Murdoch Mysteries (TV Series)

Since challenging myself back in January to watch a new-to-me mystery show every other week, I’ve discovered and enjoyed 12 detective series so far in 2020. When July came around, I started wanting to spend more time watching some of my old favourites rather than constantly watching something new. I also realized that although I have watched many detective series in the past, I haven’t actually written about many of them on this blog. So for the next little while, I’m going to focus on writing reviews/summaries of shows I’m already familiar with.

Following my binge of the Aurora Teagarden mysteries, some of which featured Yannick Bisson, I’ve decided to get back into watching Murdoch Mysteries. I watched the show more regularly during its early days, and I’ve caught occasional episodes since. Prior to writing this post, I watched/re-watched the entirety of Season 1.

Murdoch Mysteries is based on a book series by Maureen Jennings, and was commissioned after a few TV movies based on the books proved successful in 2004. The first season aired in 2008, and there have been 13 seasons produced since with a 14th season coming in 2021. [Note: On some US channels, the show aired under the title “The Artful Detective“.]

In Murdoch Mysteries, Yannick Bisson plays Detective William Murdoch of the Toronto Constabulary. The series is set in Toronto (Canada), with the events in the first season set in approximately 1895. There are a number of viewers that this show will appeal to.

First, if you’re a history buff, or even if you’re into the steampunk genre, you’d enjoy the historical references and anachronisms. The show brings together historical facts about life in Toronto as well as historical figures at the time (several episodes feature Nicola Tesla and Sir Arthur Conan Doyle) and often gives them a slightly modern spin. Murdoch frequently makes use of new inventions and devises novel methods for solving crimes–inventions that reference modern technologies such as lie detectors and fax machines.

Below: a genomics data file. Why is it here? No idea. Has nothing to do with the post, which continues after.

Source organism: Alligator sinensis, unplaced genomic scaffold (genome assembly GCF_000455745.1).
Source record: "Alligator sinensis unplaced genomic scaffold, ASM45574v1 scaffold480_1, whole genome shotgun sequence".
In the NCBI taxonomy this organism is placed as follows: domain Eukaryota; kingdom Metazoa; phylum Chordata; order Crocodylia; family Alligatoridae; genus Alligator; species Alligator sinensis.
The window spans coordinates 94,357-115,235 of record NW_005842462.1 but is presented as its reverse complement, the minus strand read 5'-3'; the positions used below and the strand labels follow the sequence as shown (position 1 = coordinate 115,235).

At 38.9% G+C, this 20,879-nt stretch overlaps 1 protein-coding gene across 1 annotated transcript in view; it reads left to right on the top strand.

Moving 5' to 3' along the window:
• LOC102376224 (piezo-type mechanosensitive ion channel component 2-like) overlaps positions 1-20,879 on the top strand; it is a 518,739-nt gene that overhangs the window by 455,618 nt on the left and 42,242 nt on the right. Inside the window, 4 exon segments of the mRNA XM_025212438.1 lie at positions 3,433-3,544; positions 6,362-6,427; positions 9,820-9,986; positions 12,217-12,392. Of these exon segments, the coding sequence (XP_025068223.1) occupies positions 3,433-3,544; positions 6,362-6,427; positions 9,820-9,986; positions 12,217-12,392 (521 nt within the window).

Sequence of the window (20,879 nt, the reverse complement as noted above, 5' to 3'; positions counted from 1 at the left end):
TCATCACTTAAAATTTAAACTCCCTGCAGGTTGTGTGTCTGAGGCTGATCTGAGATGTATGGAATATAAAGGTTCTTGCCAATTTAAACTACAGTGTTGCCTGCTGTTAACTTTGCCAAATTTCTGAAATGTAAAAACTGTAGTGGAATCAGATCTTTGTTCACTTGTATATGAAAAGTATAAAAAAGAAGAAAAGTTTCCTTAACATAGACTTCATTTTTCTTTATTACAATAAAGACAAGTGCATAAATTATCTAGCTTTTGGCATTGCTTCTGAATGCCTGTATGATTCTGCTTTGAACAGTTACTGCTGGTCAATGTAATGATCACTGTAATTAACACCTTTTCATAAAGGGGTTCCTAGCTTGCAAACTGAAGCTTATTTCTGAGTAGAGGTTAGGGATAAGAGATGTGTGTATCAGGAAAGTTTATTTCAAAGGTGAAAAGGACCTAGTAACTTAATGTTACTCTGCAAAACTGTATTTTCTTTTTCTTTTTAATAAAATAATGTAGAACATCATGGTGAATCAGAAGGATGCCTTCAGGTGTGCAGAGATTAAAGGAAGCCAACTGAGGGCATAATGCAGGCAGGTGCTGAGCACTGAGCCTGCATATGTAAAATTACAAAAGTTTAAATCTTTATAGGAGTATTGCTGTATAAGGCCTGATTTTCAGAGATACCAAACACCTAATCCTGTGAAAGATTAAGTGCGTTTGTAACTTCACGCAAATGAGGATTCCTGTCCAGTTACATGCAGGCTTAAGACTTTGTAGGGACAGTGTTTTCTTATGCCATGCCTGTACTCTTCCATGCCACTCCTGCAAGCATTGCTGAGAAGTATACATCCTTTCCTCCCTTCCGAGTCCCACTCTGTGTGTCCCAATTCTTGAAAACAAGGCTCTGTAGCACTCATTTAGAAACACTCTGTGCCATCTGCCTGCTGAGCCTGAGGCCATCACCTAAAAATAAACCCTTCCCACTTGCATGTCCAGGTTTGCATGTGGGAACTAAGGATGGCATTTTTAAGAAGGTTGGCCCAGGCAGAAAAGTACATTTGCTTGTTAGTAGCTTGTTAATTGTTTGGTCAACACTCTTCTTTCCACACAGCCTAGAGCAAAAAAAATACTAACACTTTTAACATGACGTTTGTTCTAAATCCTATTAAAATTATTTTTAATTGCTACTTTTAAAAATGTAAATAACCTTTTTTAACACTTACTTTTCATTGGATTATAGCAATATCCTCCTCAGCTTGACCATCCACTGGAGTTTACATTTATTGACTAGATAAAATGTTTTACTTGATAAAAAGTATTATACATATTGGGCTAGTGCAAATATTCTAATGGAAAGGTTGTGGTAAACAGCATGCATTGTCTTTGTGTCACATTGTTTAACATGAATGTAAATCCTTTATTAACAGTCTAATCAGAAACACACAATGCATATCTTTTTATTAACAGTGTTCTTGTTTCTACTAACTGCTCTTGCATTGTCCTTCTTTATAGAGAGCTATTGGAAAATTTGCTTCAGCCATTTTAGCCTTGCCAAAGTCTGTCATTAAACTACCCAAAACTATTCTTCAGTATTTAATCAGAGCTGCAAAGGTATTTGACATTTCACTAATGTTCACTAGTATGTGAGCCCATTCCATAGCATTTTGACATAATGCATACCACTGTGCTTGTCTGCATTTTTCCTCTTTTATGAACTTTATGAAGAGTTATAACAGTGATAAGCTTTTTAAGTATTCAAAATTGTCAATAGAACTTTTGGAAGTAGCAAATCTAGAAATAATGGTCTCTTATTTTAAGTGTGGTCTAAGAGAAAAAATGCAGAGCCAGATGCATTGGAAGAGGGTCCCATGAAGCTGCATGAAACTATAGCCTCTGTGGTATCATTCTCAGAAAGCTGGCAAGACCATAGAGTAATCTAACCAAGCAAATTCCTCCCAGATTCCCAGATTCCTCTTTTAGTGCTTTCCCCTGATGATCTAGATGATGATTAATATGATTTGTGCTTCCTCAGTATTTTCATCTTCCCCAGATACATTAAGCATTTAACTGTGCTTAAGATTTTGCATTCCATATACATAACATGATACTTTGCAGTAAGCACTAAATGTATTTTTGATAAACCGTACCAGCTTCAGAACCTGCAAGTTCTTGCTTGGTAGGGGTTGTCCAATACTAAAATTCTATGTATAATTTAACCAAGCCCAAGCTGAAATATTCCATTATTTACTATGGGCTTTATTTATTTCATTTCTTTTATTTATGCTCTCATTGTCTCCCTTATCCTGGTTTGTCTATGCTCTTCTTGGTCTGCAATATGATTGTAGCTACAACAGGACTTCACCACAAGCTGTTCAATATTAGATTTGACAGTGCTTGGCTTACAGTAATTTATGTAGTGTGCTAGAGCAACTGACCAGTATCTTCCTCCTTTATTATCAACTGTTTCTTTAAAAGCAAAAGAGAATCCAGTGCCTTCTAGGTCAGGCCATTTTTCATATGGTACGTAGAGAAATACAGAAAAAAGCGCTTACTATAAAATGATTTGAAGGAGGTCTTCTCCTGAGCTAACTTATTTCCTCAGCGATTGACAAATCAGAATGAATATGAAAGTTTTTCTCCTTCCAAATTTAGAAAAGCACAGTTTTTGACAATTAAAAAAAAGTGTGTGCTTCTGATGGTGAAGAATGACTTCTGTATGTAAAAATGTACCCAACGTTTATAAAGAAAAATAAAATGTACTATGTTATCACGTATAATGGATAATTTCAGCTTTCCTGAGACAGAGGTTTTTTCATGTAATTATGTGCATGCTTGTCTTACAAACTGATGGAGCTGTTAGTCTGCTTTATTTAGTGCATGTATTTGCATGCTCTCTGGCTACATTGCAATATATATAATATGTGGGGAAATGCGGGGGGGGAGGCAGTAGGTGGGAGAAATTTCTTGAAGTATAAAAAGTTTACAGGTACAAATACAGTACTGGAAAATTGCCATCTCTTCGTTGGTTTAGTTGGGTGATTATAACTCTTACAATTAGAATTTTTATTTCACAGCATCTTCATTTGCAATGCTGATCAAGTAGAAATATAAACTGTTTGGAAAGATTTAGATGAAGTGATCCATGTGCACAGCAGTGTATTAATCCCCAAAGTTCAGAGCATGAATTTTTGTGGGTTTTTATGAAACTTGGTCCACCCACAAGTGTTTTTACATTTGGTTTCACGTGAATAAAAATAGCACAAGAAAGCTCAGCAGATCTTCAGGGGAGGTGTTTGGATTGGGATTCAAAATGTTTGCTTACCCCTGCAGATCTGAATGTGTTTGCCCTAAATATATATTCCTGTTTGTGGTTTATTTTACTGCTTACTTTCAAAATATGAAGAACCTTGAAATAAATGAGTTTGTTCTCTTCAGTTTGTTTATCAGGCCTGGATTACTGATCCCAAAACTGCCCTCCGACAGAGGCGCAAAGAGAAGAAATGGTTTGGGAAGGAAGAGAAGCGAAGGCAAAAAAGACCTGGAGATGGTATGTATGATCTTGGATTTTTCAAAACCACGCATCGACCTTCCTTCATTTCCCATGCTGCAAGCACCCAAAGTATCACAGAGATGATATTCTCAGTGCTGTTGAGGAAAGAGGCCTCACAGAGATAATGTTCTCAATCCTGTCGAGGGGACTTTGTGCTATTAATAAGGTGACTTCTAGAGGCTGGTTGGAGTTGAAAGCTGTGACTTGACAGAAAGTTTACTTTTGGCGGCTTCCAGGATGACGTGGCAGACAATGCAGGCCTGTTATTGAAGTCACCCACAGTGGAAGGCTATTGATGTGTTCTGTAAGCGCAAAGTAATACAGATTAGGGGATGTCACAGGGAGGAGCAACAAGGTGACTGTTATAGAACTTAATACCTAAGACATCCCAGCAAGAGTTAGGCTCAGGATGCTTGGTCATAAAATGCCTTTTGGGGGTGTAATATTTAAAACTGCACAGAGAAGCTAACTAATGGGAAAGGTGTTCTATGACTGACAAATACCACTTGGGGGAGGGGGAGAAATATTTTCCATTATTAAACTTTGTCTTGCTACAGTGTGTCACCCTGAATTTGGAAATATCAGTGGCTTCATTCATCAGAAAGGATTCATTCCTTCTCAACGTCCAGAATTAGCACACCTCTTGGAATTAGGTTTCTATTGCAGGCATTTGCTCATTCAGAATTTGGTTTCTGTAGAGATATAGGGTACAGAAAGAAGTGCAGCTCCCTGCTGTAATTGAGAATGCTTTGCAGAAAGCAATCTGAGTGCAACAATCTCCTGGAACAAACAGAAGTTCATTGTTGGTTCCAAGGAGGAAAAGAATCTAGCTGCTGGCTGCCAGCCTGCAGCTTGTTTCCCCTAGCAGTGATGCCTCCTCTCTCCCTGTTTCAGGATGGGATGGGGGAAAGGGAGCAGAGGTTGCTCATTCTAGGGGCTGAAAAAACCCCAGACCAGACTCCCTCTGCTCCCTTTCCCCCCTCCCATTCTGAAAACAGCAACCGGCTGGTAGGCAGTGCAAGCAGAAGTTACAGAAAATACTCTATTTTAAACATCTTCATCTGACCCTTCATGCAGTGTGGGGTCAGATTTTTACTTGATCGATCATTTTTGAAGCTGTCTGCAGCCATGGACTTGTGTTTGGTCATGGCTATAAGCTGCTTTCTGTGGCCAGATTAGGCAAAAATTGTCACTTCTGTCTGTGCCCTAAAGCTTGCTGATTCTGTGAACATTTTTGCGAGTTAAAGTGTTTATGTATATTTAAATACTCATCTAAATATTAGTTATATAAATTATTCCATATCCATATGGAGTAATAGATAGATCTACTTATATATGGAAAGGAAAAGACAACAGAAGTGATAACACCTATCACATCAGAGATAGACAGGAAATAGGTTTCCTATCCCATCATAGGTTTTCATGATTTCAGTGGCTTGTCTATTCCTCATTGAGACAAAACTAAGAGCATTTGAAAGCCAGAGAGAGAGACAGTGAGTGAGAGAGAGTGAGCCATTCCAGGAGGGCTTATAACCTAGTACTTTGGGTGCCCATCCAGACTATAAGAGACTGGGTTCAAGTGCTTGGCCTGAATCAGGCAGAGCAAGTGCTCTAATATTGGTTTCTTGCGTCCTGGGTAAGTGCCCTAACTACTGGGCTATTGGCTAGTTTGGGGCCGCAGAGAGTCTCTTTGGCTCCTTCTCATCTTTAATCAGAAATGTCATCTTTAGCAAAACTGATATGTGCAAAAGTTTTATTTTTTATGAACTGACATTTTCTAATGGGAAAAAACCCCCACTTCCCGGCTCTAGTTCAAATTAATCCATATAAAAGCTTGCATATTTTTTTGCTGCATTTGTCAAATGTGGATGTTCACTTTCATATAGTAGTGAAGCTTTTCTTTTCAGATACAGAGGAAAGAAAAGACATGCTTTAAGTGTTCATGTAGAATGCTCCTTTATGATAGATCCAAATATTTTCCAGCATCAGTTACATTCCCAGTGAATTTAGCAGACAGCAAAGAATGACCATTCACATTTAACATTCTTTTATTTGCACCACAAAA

Second, as a Canadian (and Torontonian), I personally enjoy watching out for references to Canadian history, politics and geography. There are so few popular Canadian productions, so this show offers a rare exciting opportunity to understand all the references, rather than trying to make sense of the references in American or British media.

Finally, the show is simply enjoyable in its own right. It is one of the more cozy-style mystery shows that is in contrast to the usual gritty crime dramas being produced these days. And the relationships between the main characters are interesting beyond the investigation of a crime. In the TV series, Murdoch is assisted by a feminist medical examiner Dr. Julia Ogden with whom he has a bit of a “will-they-won’t-they” relationship; his boss is the prejudiced Inspector Brackenreid; and he’s frequently assisted by the young and often fanciful Constable Crabtree.

If you’ve read the books, it should be mentioned that there are some differences between the novels and the TV series. The main one being that the TV series is a lot more light-hearted and almost comedic, whereas the novels can be much more dark and somber. And based on my description above, there are notable differences in characterization.

All in all, this is an enjoyable show for those who enjoy their mysteries to be served with a touch of humour.

Where to watch Murdoch Mysteries

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